Things To Act
Saturday, July 24, 2004
Civil Unions Yet Again
First a few points:
*'Civil unions' is a broad term that can mean many different things. It serves as a catchall term for legal relationships that range from nonsexual with relatively few benefits to relationships explicitly intended to be 'marriage-in-all-but-name' for same-sex couples. The very question 'what does X think about civil unions?' thus is probably not a good yes/no question, as many people or institutions may have more complex views. In addition, as state legislatures (or state courts) begin to consider the issues, they may come to a variety of conclusions--in favor of 'marriage lite,' in favor of changing certain legal rights associated with marriage in certain ways, in favor or a broad restructuring of family law, etc. Any such changes might lead to a 'civil unions' provision, but what such a union might mean might vary considerably from state to state. The degree to which such a provision seems to encourage versus being neutral with respect to immorality and/or undermining marriage might also vary considerably.
*Simply because we expect to see an official Church condemnation of civil union laws (however defined) is not sufficient evidence to assume that such a condemnation has been made [a lack of condemnation does not equal an approval either, of course]. Projecting our own assumptions onto the words of the prophets is not a good thing (though it is, to a degree, inevitable). An example is the reaction to President Hinckley's war talk of last year--it would have been amusing, if it hadn't been painful to watch, to see various people (including one BYU religion professor) twist the Prophet's plain words to support their own narrow ideologies (to various ends). In any event, since I have seen no official statement condemning civil unions (despite seeing several statements on the related-but-not-legally-identical issue of preserving the definition of marriage), I am tentatively assuming that the Church has no express position on that political question (at this time).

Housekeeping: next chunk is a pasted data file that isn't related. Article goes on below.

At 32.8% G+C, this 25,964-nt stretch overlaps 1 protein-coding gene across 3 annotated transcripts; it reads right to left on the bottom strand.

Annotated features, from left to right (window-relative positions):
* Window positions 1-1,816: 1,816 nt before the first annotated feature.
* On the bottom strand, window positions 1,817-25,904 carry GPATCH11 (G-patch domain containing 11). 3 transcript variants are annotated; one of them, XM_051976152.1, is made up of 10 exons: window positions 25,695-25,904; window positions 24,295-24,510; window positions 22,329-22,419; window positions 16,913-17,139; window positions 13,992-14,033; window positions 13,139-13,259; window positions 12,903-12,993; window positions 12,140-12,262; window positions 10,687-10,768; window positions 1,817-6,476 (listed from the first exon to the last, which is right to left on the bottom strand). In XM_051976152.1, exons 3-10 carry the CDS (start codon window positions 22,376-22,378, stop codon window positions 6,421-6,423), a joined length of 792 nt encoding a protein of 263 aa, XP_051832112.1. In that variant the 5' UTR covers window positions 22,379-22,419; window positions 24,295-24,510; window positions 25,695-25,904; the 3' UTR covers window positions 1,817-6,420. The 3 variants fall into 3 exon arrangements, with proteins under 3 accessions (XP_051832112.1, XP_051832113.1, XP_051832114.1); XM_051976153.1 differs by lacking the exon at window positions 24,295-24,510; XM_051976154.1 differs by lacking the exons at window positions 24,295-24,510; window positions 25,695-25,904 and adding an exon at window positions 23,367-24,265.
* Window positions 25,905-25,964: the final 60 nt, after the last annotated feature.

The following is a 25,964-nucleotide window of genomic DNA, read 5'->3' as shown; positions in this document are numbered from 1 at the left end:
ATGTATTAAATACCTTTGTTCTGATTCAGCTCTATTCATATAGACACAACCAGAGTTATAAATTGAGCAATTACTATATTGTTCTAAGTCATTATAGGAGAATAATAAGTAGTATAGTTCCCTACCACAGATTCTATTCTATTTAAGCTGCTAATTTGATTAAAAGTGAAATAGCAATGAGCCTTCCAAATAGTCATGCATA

*My tentative take on civil unions is that some proposed forms would be unwise, and some proposed forms might be good. I am aware that other members disagree with me in both directions. If someone is wrong in a way that needs to be corrected, CHQ is quite capable of doing so without my help. In the meantime, I think it wise to remember that members can hold a wide variety of political opinions on various issues, and that our doctrines can lead different faithful members to different answers to difficult questions. I tend to be in favor of an expansive view of what odd beliefs are permissible--not because I think that odd beliefs are always good (by definition, the beliefs are odd to me; my odd beliefs are perfectly reasonable), but because A) it's difficult enough for people to join the Church without our erecting all kinds of unnecessary political and cultural barriers, and B) the GAs are quite capable of deciding how to bring us all along on the difficult issues of our day. As we need further direction, or as less important political issues become more important, CHQ is perfectly capable of issuing clearer directions, emphasizing specific doctrines, and even establishing additional requirements for worthiness.